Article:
What to Do If You Get Bumped From a Flight


Overbooked flight? Somebody's going to get bumped — a common, but inconvenient aspect of travel by airplane. Indeed, it's within an airline's power to deny ticket-holding passengers a seat on a flight. Of course, passengers have some control in these situations, as well. The next time you're forced to give up your seat on an oversold domestic flight, know that these are your rights, from the federal Department of Transportation.

1. Remember that airlines must seek volunteers first

Before an airline can bump anyone involuntarily, they need to first find passengers who are willing to give up their seats. If you have some flexibility in your schedule and can arrive at your next destination a bit later than originally planned, you can give up your ticket in exchange for a later departure time. If you decide to volunteer to give up your seat, find out whether the airline is able to issue you a new ticket or if you'll be flying standby. If it's the latter, find out whether the airline can offer you any compensation toward food or lodging while you wait. It could be a while, and, as we all know, airport cuisine isn't cheap.

2. Ask about compensation

If you are bumped involuntarily, ask an airline representative what, if any, compensation you are entitled to. You are entitled to compensation if, for example, the airline fails to arrange substitute transportation to get you to your final destination within one hour of your originally scheduled arrival time. The amount depends on the price of the ticket and the length of the delay. For example, if your new travel arrangement itinerary is scheduled to get you to your domestic destination between one and two hours after your originally scheduled arrival time, the airline is required to pay you 200 percent of your one-way fare to your final destination that day (up to $675 maximum).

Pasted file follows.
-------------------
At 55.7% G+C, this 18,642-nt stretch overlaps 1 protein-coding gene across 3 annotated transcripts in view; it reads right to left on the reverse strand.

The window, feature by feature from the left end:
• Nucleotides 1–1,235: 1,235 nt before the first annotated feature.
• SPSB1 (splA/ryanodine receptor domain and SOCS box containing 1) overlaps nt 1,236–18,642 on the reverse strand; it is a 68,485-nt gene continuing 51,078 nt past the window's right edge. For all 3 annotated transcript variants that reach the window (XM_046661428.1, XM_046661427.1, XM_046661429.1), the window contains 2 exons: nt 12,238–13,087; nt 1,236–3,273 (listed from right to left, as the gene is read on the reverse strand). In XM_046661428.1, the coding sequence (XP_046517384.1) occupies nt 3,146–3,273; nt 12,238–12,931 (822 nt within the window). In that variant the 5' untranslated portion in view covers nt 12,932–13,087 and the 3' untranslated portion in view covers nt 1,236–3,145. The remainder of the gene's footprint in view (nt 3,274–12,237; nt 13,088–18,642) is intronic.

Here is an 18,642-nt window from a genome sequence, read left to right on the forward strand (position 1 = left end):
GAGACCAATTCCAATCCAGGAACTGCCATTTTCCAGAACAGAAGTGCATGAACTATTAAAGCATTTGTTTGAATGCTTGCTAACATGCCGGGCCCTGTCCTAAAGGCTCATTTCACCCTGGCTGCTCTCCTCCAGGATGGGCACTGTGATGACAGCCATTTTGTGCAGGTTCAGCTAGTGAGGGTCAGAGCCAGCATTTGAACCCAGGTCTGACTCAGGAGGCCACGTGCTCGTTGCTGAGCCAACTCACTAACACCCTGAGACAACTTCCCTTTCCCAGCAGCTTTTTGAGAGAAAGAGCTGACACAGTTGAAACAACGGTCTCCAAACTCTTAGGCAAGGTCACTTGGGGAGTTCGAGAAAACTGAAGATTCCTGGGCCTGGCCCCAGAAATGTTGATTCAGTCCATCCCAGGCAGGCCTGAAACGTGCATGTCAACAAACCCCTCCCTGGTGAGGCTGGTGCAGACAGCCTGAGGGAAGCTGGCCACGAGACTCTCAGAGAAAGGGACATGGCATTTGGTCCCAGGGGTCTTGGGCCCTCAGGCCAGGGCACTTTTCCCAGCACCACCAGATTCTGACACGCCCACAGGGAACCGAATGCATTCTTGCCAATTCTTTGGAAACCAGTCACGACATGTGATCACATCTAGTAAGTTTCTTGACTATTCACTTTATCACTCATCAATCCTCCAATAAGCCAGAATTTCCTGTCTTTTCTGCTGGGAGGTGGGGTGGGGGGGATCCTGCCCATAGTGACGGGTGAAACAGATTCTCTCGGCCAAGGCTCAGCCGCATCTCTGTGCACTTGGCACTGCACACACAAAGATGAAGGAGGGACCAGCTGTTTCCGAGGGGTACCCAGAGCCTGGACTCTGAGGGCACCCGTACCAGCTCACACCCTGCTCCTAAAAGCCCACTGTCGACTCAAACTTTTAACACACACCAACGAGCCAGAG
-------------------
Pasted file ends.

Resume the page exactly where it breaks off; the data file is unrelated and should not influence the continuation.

3. Request a written copy of your rights

DOT requires each airline to offer all involuntarily bumped passengers a written statement describing their rights and explaining how the carrier decides who gets to fly on an oversold flight and who doesn't. This is your guide to navigating any bumped seating situation. You will be less likely to miss out on any compensation owed to you if you request and keep a copy of this with you.

4. Seek a refund for any prepaid upgrades

If you prepaid for an in-flight amenity, such as premium seat selection, and you do not receive those services on your substitute flight, the airline that bumped you must refund those charges. There will be times an airline is unable to honor prepaid amenities if, for example, the plane you are on for your replacement flight is not equipped with the same bells and whistles available on your original booking.

5. You get to choose: free tickets, vouchers, or a check

You have the right to insist on compensation by an on-the-spot check for the dollar amount equal to the ticket price. Alternately, airlines may offer free tickets or dollar-amount vouchers for future flights. The choice is yours!

Our advice: If you paid a higher-than-normal rate for your ticket, opt for the check. This way, you'll have a shot at rebooking a new trip for less, leaving you with the leftovers to spend however you desire.

6. If you aren't compensated fairly, you can pursue a complaint

If being bumped costs you more than the airline will pay you on the spot, you can try to negotiate a higher settlement with their complaint department. But don't cash the check or use the voucher while you're negotiating. As soon as you spend your compensation bucks, your right to haggle for more is gone.

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